“Having people believe that abusive head trauma doesn’t exist and that shaking an infant is harmless is a public health danger,” said Dr. Carole Jenny, a child abuse physician in Seattle Children’s Protection Program and at Harborview Medical Center, who has more than 30 years of child protection experience. “Parents and caregivers need to be aware that abusive head trauma as a result of shaking is a real thing that can happen – it does happen – and it has devastating, lifelong or fatal consequences.”
Dr. Christopher Greeley, who is a child abuse expert and associate professor at the University of Texas Medical School at Houston, said that it comes down to this: “Would you shake your newborn baby?” Read full post »
Dr. Sie’s collection of items removed in surgery
They say that life is all about the little things, and for the Otolaryngology care team at Seattle Children’s Hospital, this statement holds true more often than not. Each year more than 150 children find their way to the Seattle Children’s Otolaryngology clinic to have some kind of household object, or “foreign body,” removed from their ear, nose or throat.
These objects, while sometimes but not always small, and ranging from coins to button batteries, have become part of a unique collection that hangs in Dr. Kathleen Sie’s office. It’s a collection that she hopes will raise awareness for parents and caregivers about the prevalence of many dangerous household items that often hide in plain sight.
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Dr. Megan Moreno (top) and Dr. Annika Hofstetter (bottom)
Seattle Children’s has the honor of having over 100 doctors and researchers slated to present at the 2015 Pediatric Academic Societies (PAS) Annual Meeting. This is the largest international meeting focused on children’s health research and clinical implications.
On the Pulse is highlighting two Seattle Children’s researchers who will be presenting their exciting new research: Dr. Megan Moreno and Dr. Annika Hofstetter.
Using media to understand mechanisms of behavior change
Dr. Megan Moreno of Seattle Children’s Center for Child Health and Behavioral Development is leading the way in adolescent social media (SM) use research. In her PAS presentation she will highlight key adolescent health issues pertaining to the SM landscape.
Over 90 percent of adolescents use SM, where they may display risky behaviors and describe their health attitudes, intentions and behaviors in ways that can be measured, Moreno said. Read full post »
Spring has sprung and spring sports are underway. Children and teens are back on the baseball mound, track and soccer field, and while playing sports is a great source of exercise for kids, they can also cause injury and pain if children try to spring back too fast. To help keep kids healthy and active this season, Dr. Thomas Jinguji, a sports medicine doctor at Seattle Children’s Hospital, offers tips for parents and coaches to make sure pain isn’t a part of a child’s season.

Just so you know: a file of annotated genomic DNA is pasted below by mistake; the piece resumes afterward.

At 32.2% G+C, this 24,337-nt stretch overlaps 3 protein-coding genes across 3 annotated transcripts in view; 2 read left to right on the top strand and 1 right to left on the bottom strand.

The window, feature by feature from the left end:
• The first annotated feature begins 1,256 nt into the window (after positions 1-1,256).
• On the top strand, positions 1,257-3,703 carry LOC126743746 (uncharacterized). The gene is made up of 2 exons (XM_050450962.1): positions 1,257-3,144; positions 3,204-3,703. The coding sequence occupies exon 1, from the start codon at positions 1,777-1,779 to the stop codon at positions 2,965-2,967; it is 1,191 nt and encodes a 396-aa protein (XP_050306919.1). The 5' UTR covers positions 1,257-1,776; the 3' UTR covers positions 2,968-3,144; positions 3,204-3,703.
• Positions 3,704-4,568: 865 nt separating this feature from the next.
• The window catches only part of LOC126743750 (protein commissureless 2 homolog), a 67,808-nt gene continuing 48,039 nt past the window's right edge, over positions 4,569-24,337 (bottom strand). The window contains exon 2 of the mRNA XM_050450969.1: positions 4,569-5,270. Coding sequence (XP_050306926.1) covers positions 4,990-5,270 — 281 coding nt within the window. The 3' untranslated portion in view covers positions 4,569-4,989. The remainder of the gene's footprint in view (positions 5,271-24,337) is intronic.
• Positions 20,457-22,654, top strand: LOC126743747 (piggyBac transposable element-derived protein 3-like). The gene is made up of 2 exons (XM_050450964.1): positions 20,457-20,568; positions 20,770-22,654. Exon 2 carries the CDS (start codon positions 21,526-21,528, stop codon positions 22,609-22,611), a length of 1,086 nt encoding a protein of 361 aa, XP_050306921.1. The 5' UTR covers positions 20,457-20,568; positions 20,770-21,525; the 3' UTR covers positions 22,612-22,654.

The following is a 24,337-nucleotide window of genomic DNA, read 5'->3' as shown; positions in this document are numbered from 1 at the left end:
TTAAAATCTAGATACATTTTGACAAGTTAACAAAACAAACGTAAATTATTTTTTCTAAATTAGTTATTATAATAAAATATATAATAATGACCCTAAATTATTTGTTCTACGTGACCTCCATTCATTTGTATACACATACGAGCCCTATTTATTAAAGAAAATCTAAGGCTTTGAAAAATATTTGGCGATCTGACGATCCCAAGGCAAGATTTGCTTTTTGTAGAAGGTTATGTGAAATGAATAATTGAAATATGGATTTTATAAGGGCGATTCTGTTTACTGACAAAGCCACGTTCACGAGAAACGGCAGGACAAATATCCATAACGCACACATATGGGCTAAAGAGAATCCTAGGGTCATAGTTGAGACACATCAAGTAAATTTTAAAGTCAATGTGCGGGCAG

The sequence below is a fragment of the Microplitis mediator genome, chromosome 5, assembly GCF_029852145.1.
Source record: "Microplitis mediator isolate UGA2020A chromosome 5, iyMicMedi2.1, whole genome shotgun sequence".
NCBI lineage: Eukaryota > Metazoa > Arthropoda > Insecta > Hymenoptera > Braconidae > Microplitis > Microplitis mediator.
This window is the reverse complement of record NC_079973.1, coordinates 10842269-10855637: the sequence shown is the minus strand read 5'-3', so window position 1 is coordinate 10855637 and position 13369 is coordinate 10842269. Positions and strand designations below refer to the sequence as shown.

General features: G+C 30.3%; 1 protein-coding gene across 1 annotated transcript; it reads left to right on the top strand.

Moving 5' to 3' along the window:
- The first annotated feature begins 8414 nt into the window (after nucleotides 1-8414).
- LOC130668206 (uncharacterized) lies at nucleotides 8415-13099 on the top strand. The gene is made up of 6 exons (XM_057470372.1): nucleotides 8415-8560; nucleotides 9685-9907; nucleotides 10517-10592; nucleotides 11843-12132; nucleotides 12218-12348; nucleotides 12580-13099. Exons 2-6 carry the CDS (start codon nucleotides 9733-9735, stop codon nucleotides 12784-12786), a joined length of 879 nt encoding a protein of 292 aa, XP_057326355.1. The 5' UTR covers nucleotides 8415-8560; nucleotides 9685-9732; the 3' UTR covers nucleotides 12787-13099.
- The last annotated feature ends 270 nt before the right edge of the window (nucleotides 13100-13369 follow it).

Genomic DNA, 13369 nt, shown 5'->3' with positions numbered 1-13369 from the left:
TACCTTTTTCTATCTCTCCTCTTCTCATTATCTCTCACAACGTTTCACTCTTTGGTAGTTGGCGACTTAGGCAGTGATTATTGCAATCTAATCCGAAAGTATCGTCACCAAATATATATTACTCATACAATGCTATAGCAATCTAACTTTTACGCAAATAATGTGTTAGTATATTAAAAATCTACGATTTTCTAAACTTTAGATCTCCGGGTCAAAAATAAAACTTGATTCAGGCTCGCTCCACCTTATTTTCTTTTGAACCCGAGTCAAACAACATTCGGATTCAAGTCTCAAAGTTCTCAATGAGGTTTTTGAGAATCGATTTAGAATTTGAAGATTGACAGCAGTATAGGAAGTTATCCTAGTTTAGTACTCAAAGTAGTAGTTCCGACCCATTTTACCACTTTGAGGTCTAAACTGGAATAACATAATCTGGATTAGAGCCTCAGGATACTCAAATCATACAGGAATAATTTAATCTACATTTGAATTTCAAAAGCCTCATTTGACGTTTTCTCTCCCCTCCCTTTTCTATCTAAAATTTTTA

With more children and teens participating in recreational sports and organized activities, it’s not surprising that overuse injuries, or damage to a bone, muscle, ligament or tendon caused by stress from repetitive actions, are common. According to the American Academy of Pediatrics (AAP), half of all sports medicine injuries in children and teens are from overuse. And with longer seasons, more intensity during practices and games and more pressure to succeed, it’s no wonder Seattle Children’s is seeing an increase in these types of injuries. Read full post »
Visit or drive by Seattle Children’s during the month of April and you might notice something whimsical spinning in the wind: pinwheels, thousands of them, serving as symbols of hope and support in recognition of National Child Abuse Prevention Month. The pinwheel planting is a yearly tradition at Seattle Children’s, a sentiment which began to inspire the community to support parents and caregivers in a positive way. And as the tradition grew, so did the ways in which the community could show their support – not only through pinwheels, but by making positive parenting pledges as well.
According to the American Academy of Pediatrics (AAP), parental feelings of isolation, stress and frustration are major causes of child abuse and mistreatment in the U.S. Abusers are commonly a person the child knows, such as a parent, caregiver, neighbor or family member. Nearly 80% of reported child fatalities that are a result of abuse and neglect are caused by one or more of the victim’s parents. Read full post »